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Chapter 11. Creating Links

The HTML 4.01 specification puts it simply and clearly: "A link is a connection from one web resource to another." This ability to link one document to another is what makes HTML unique among document markup languages and is the key to its widespread popularity.

This chapter focuses on the HTML tags related to linking and building relationships between documents. It includes uses for the anchor tag, linking with imagemaps (both client- and server-side), affecting the appearance of hyperlinks, creating links with non-web protocols, and associating documents with the link tag.

11.1. Summary of Tags Related to Linking

In this section, browser support for each tag is noted to the right of the tag name. Browsers that do not support the tag are grayed out. Tag usage is indicated below the tag name. Start and end tags are required unless otherwise noted. "Deprecated" means that the tag or attribute is currently supported but is due to be phased out of the HTML specification and is discouraged from use (usually in favor of similar style sheet controls). The attributes listed for each tag reflect those in common use. A more thorough listing of attributes for each tag, according to the HTML 4.01 specification, appears in Appendix A, "HTML Elements".

<a>NN 2, 3, 4, 6 MSIE 2, 3, 4, 5, 5.5, 6 HTML 4.01 WebTV Opera5


Defines an anchor within the document. An anchor is used to link to another document or web resource. It can also serve to label a fragment within a document (also called a named anchor), which serves as a destination anchor for linking to a specific point in an HTML document.


The attributes labeled "HTML 4.01" are new to the HTML 4.01 specification and are generally supported only by Internet Explorer 5.5 and higher and Netscape 6.


HTML 4.01. Assigns an access key (shortcut key command) to the link. Access keys are also used for form fields. The value is a single character. Users may access the element by hitting Alt-key (PC) or Ctrl-key (Mac).


HTML 4.01. Specifies the character encoding of the target document. See Chapter 7, "Internationalization" for information on character sets.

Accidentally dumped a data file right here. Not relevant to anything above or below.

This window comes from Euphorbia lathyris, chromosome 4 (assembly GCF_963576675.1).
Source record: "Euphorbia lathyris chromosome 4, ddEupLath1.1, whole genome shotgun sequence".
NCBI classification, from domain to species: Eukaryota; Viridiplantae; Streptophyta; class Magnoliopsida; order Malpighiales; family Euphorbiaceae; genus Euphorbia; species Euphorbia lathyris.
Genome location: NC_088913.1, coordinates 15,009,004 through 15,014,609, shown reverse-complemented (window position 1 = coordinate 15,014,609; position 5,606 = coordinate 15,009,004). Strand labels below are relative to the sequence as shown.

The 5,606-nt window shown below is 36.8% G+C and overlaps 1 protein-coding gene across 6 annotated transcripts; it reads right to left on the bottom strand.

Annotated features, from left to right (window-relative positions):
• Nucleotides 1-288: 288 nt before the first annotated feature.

coords=x,y coordinates

HTML 4.01. Specifies the x,y coordinates for a clickable area in an imagemap. HTML 4.0 proposes that client-side imagemaps be replaced by an <object> tag containing the image and a set of anchor tags defining the "hot" areas (with shapes and coordinate attributes). This system has not yet been implemented by browsers.


Specifies the URL of the destination HTML document or web resource (such as an image, audio, PDF, or other media file).


Gives the link a unique name (similar to the name attribute) so it can be referenced from a link, script, or style sheet. It is more versatile than name, but it is not as universally supported.

hreflang=language code

HTML 4.01. Specifies the base language of the target document. See Chapter 7, "Internationalization" for a list of two-letter language codes.


Places a fragment identifier within an HTML document. Fragments are discussed further in Section 11.3, "Linking Within a Document" in this chapter.


Establishes a relationship between the current document and the target document. Common relationships include stylesheet, next, prev, copyright, index, and glossary.


Specifies the relationship from the target back to the source (the opposite of the rev attribute).


HTML 4.01. Defines the shape of a clickable area in an imagemap. This is only used in the <a> tag as part of HTML 4.01's proposal to replace client-side imagemaps with a combination of <object> and <a> tags. This system has not yet been implemented by browsers.


HTML 4.01. Specifies the position of the current element in the tabbing order for the current document. The value must be between 0 and 32767. It is used for tabbing through the links on a page (or fields in a form).


Not supported by WebTV or Internet Explorer 2.0 and earlier. Specifies the name of the window or frame in which the target document should be displayed. For more information, see Section 11.5, "Targeting Windows" in this chapter and Section 14.5, "Targeting Frames" in Chapter 14, "Frames".


Specifies a title for the target document. May be displayed as a "tool tip."

type=MIME type

Specifies the content type (MIME type) of the defined content.

Link Examples

To a local file:

<A HREF="filename.html">...</A>

To an external file:

<A HREF="http://server/path/file.html">...</A>

To a named anchor:

<A HREF="http://server/path/file.html#fragment">...</A>

To a named anchor in the current file:

<A HREF="#fragment">...</A>

To send an email message:

<A HREF="mailto:username@domain">...</A>

To a file on an FTP server:

<A HREF="ftp://server/path/filename">...

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